Irene Gardner believes the Gallagher High Performance Academy can help provide female players with a future in the game after they’ve hung up their boots.

On Tuesday, Gardner was unveiled as one of 10 female coaches to be accepted into the Gallagher High Performance Academy in 2024, as the programme is expanded into sevens.

The former USA sevens player, who has built a successful coaching career in her homeland, will take the next step on her journey as an intern in the Women’s Eagles Sevens set-up, working under former team-mate Emilie Bydwell during HSBC SVNS 2024.

Gardner was part of the USA coaching group for the most recent two tournaments on the series, in Vancouver and Los Angeles as the team won a bronze medal on home soil.

Following last weekend’s tournament, Gardner took part in a coaching masterclass at Dignity Health Sports Park that included a series of coaching sessions in which they put into practice lessons they had learned during the previous fortnight.

“I'm very honoured to be included in the Gallagher High Performance Academy,” she said. “To be able to be exposed to a high-performance environment, you really see all the detail that goes into everything that operates a team and a programme and a long-term vision.”

Gallagher High Performance Academy: Explainer

Gardner is currently USA Rugby’s women’s pathway head coach and is also assistant coach for both men’s and women’s rugby at Stanford University, head coach of the Rocky Mountain Experts Premier Sevens side and founder of the Legends Rugby Academy.

As a player, Gardner enjoyed a steep rise to represent her country on the World Series and at Rugby World Cup Sevens 2013 despite only taking up the game in her second year of university.

She is well placed, therefore, to talk about the shortage of opportunities that have traditionally been available to female coaches. She is confident, though, that the Gallagher High Performance Academy can help change that.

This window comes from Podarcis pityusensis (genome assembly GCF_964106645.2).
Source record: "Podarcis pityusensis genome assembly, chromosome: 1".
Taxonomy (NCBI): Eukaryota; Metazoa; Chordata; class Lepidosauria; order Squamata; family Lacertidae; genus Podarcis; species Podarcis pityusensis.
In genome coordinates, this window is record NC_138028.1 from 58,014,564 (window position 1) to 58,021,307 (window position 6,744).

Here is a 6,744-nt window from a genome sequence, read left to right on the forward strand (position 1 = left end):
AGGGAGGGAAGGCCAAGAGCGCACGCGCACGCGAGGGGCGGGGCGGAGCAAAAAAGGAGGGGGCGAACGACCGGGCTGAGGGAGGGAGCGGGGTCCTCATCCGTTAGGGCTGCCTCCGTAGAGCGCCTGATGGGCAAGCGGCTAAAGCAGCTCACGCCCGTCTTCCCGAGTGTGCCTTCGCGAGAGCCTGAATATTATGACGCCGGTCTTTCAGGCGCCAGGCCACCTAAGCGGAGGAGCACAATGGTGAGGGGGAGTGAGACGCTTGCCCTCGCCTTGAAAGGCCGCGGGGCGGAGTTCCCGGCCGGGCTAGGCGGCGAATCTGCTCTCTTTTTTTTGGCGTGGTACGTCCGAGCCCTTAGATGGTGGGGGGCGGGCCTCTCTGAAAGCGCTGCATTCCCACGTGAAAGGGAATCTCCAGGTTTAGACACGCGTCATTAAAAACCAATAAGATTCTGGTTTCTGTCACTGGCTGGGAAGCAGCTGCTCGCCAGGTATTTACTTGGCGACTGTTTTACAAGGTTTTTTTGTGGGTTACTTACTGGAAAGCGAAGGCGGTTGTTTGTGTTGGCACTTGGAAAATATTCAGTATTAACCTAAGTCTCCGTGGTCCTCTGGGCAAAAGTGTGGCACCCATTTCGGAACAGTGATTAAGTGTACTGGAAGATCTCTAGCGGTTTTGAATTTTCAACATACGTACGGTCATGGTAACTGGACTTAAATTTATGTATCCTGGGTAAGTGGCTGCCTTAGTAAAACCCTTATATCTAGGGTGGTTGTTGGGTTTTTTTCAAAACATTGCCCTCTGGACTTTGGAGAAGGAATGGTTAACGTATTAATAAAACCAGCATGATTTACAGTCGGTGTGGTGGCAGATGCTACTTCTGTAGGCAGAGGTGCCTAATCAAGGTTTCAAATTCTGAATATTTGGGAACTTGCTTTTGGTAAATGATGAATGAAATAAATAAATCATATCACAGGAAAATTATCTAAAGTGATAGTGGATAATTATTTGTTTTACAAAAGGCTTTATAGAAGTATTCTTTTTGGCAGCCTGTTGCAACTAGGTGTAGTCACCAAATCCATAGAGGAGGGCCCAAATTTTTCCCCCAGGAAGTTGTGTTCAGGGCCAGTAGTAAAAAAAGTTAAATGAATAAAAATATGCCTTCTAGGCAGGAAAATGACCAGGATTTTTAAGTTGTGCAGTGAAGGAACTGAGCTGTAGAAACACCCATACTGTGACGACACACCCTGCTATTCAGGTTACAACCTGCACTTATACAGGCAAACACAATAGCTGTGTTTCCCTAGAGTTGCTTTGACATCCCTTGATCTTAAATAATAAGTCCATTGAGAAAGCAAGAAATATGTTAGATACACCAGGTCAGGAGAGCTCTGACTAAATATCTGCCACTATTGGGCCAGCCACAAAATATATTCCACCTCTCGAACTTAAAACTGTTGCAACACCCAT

“[The programme] is important because there's not enough opportunity currently in the women's game for females in these roles,” Gardner said.

“As we see the development and more girls and women getting involved in the game, we need more and more people that look like them in these roles, to give them a vision of what they could do beyond their playing years, regardless of what level they end up playing.

“Because these are the future leaders within this sport.

“There are more and more athletes coming out of this game that recognise the opportunities to give back to the game. And so, whether that's on the coaching front, the administrative front, the referees, the analysis end, we need more women in the roles, and especially at the high-performance level.”

Gardner enjoyed being immersed with the USA squad for the tournaments in Vancouver and LA and is hoping to use her time in the High Performance Academy to make her a better coach.

“I'm really looking to learn about all of the detail that goes into creating the team out on the pitch, because obviously it's not just the training environment,” Gardner said.

“It's not just the detail around the competition weekend, but it's a longer vision of patience and resilience and detail that goes into creating a platform on which these players and women can thrive in the longer-term picture over the course of a cycle.”

On her goals for the future, Gardner added: “I want to continue to be involved in the women's game.

“I think it is something that has given a lot to me as a person and a player, and I want to continue to see it grow and at an exponential rate, so that more girls and women have opportunities.

“For me, I want to continue coaching at the collegiate level and I would love to really be able to continue to grow the women's sevens pathway with the USA and create more sevens specific opportunities for women and girls in America.”